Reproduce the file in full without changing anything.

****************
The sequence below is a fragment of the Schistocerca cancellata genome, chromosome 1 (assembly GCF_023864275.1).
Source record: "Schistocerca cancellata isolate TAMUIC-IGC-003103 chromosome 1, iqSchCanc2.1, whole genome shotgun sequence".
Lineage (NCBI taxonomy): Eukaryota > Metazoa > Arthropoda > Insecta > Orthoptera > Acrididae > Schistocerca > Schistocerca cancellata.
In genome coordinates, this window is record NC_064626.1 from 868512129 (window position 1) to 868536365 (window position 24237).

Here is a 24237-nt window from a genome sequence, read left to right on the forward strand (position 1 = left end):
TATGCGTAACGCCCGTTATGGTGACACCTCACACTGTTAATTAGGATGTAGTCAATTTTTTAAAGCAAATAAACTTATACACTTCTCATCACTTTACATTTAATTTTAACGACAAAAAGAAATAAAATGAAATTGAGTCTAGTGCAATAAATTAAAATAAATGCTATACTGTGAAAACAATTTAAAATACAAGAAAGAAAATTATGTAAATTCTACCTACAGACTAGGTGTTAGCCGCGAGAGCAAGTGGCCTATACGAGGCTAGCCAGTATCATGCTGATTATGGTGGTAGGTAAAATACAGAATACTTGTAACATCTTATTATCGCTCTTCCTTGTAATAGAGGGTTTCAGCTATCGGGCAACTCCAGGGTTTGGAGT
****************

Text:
The sequence below is a fragment of the Schistocerca cancellata genome, chromosome 1 (assembly GCF_023864275.1).
Source record: "Schistocerca cancellata isolate TAMUIC-IGC-003103 chromosome 1, iqSchCanc2.1, whole genome shotgun sequence".
Lineage (NCBI taxonomy): Eukaryota > Metazoa > Arthropoda > Insecta > Orthoptera > Acrididae > Schistocerca > Schistocerca cancellata.
In genome coordinates, this window is record NC_064626.1 from 868512129 (window position 1) to 868536365 (window position 24237).

Here is a 24237-nt window from a genome sequence, read left to right on the forward strand (position 1 = left end):
TATGCGTAACGCCCGTTATGGTGACACCTCACACTGTTAATTAGGATGTAGTCAATTTTTTAAAGCAAATAAACTTATACACTTCTCATCACTTTACATTTAATTTTAACGACAAAAAGAAATAAAATGAAATTGAGTCTAGTGCAATAAATTAAAATAAATGCTATACTGTGAAAACAATTTAAAATACAAGAAAGAAAATTATGTAAATTCTACCTACAGACTAGGTGTTAGCCGCGAGAGCAAGTGGCCTATACGAGGCTAGCCAGTATCATGCTGATTATGGTGGTAGGTAAAATACAGAATACTTGTAACATCTTATTATCGCTCTTCCTTGTAATAGAGGGTTTCAGCTATCGGGCAACTCCAGGGTTTGGAGT